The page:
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Tea Tables at Colonial Williamsburg

Colonial Williamsburg is a treasure chest which allows us to peek into the lives of our 18th century ancestors. And it houses a fascinating array of colonial tea tables and accompanying “tea things,” on display in the DeWitt Wallace Decorative Arts Museum.

Some of the first American – made tea tables were simply wooden trays positioned on stands. Later versions — such as this Massachusetts tea table (below) exhibited at the DeWitt Wallace Decorative Arts Museum — were made with fixed tops whose high molded edges gave the illusion of the earlier tray form. The tapered molding helped contain the expensive ceramic and silver tea wares that were used while serving and drinking tea. The cabriole legs were inspired by Chinese tea tables.

These handsome tea tables set the stage in every fine home for the display of the tea things such as ceramic or silver tea pots, cups and saucers, spoons, hot water urns, strainers and slop bowls. All these accoutrements were important components of the tea ritual carried out in the Colonies.

 

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Tea table owned by Daniel Shute, the first minister of the South Hingham Massachusetts Church.

The table shown above originally belonged to Daniel Shute, the first minister of the South Hingham Massachusetts Church, and delegate to the 1780 Massachusetts constitutional convention that ratified the federal constitution. I can imagine the pastor’s family gathered around this table on the 17th of December, 1773, discussing the rebellious actions which took place the prior evening only a few miles north in Boston Harbor.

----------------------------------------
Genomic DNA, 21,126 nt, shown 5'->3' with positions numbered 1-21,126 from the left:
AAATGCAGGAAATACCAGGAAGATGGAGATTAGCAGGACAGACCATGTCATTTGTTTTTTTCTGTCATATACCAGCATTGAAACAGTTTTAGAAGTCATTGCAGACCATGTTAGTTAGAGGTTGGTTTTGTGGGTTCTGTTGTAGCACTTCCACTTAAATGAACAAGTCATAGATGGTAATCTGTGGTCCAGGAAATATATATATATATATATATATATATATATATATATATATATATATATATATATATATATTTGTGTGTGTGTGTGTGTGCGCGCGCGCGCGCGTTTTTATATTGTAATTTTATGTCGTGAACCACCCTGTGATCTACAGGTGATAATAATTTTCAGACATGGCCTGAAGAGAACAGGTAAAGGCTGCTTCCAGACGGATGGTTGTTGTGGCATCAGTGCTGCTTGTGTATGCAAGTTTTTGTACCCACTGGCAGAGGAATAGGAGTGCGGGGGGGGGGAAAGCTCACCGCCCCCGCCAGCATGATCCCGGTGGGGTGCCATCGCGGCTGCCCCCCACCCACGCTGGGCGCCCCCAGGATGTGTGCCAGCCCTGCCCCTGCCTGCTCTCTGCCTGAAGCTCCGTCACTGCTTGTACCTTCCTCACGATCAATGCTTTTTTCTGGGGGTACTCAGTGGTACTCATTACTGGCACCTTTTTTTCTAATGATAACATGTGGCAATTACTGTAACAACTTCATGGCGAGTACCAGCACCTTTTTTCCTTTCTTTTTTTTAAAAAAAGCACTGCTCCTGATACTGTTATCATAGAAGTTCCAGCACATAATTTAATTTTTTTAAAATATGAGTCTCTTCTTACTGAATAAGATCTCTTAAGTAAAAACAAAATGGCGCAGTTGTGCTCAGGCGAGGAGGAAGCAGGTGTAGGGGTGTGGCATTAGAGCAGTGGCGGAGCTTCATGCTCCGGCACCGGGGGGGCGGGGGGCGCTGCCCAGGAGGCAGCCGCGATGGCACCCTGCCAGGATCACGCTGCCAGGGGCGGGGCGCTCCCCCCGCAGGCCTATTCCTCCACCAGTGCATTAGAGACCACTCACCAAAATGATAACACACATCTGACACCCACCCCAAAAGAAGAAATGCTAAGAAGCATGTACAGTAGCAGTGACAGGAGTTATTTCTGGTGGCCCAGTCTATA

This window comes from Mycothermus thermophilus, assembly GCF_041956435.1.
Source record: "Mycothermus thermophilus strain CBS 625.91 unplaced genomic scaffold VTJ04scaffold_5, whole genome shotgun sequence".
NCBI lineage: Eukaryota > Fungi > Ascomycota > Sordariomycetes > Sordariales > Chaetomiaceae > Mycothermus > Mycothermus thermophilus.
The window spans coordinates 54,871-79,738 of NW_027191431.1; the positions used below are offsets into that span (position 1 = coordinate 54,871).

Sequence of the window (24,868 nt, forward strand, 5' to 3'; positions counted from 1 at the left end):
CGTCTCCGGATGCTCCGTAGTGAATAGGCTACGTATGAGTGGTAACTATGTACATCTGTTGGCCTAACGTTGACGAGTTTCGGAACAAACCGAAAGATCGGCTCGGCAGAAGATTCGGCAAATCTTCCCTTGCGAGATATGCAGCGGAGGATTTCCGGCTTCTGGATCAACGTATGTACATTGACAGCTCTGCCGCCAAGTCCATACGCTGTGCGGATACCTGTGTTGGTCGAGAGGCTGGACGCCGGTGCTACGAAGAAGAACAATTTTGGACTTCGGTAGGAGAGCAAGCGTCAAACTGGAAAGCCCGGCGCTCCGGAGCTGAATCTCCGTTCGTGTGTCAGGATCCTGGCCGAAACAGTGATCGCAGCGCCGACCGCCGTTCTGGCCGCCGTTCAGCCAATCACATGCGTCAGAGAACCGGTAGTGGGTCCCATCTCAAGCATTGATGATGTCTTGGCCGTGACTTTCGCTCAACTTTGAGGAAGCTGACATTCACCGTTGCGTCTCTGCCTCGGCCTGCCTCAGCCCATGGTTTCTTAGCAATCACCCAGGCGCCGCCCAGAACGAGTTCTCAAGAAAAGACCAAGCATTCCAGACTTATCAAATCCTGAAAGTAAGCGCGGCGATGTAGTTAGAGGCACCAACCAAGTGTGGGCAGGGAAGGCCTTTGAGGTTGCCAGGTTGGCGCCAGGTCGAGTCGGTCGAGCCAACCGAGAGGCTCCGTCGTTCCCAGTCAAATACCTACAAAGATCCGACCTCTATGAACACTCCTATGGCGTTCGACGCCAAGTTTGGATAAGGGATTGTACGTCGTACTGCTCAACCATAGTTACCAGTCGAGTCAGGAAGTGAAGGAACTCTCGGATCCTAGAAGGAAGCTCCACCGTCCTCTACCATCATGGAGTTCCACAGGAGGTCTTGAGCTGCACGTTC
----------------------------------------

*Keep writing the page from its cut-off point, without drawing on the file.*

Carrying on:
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18th century Virginia tilt-top tea table.

Until 1720, rectangular tea tables were the most common sort, but after that date, round tables with tilting tops (left) became more usual. The hinged top – this one hewed from one gigantic log – was designed to allow the table to be stored in a corner when it was not in use. As guests arrived for tea, the table would be brought to the center of the room where the tea things would be assembled.

This large tea table was originally owned by merchant Daniel Barraud (b.1725) of Norfolk and later Smithfield, Virginia. The table is attributed to Norfolk because of its history and the similarity of its turned shaft to those found on a number of other tables and stands with Norfolk associations.

Founded in 1680, Norfolk supported a large and healthy cabinetmaking community by the third quarter of the 18th century.

Lastly, I share an image of a child’s tea set from the colonial era, which is a part of the vast exhibit of porcelain and pottery on display. Judging from its pristine condition, this set was not much-used.

The exhibit included this script from a Boston newspaper advertisement placed two years prior to The Boston tea rebellion:

For Sale: Several complete Tea-Table Sets of Children’s cream-colored Toys.  Boston News-Letter November 28, 1771.

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18th century child's tea set.

Read more about the history of tea in American culture in A Social History of Tea by Jane Pettigrew and Bruce Richardson. Benjamin Press.

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Bruce Richardson

MSN calls Bruce Richardson "A leading tea expert involved in tea's American renaissance for over 30 years." The native Kentuckian is a writer, photographer, tea blender, and frequent guest speaker at tea events across the globe. He can often be found appearing on television and radio talk shows, or as a guest speaker at professional seminars such as World Tea Expo or China Global Tea Fair. He is the author of over a dozen books on the subject of tea. Mr. Richardson has designed custom tea blends for The Isabella Stewart Gardner Museum The Peabody Essex Museum, The Georgia O'Keeffe Museum, and the Kennedy Center for Performing Arts.

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